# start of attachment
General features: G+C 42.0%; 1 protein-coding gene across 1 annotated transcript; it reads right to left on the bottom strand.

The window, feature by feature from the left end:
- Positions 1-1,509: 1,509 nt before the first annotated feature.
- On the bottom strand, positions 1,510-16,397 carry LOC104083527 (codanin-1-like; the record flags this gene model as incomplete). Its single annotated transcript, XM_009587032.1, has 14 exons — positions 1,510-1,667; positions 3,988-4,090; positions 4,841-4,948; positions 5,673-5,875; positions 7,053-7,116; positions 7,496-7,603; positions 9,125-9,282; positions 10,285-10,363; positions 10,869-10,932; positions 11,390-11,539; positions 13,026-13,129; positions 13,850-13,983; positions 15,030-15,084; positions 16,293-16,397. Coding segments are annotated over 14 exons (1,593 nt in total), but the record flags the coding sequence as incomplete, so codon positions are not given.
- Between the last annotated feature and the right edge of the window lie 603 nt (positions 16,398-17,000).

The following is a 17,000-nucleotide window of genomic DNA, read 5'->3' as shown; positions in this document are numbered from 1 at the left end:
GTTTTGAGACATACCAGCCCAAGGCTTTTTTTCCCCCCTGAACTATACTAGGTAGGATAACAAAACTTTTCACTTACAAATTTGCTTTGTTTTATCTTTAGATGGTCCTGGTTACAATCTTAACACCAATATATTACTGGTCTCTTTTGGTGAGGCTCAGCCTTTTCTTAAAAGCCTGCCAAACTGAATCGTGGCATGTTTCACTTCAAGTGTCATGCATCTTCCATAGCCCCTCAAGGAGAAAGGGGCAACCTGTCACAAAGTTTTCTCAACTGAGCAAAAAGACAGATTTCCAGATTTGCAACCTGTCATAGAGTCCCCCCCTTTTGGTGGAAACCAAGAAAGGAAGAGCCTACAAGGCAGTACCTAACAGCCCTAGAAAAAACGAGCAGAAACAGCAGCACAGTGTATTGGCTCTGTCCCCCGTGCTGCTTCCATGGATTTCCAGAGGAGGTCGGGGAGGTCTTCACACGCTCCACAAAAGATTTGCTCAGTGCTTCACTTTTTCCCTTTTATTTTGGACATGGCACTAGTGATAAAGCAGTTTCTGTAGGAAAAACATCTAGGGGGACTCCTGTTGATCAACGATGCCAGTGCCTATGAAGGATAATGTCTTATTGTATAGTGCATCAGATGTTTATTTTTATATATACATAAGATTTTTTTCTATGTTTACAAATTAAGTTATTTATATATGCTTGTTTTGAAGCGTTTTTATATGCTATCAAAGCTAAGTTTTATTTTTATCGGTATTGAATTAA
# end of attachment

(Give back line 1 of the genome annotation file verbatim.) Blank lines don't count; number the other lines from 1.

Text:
General features: G+C 42.0%; 1 protein-coding gene across 1 annotated transcript; it reads right to left on the bottom strand.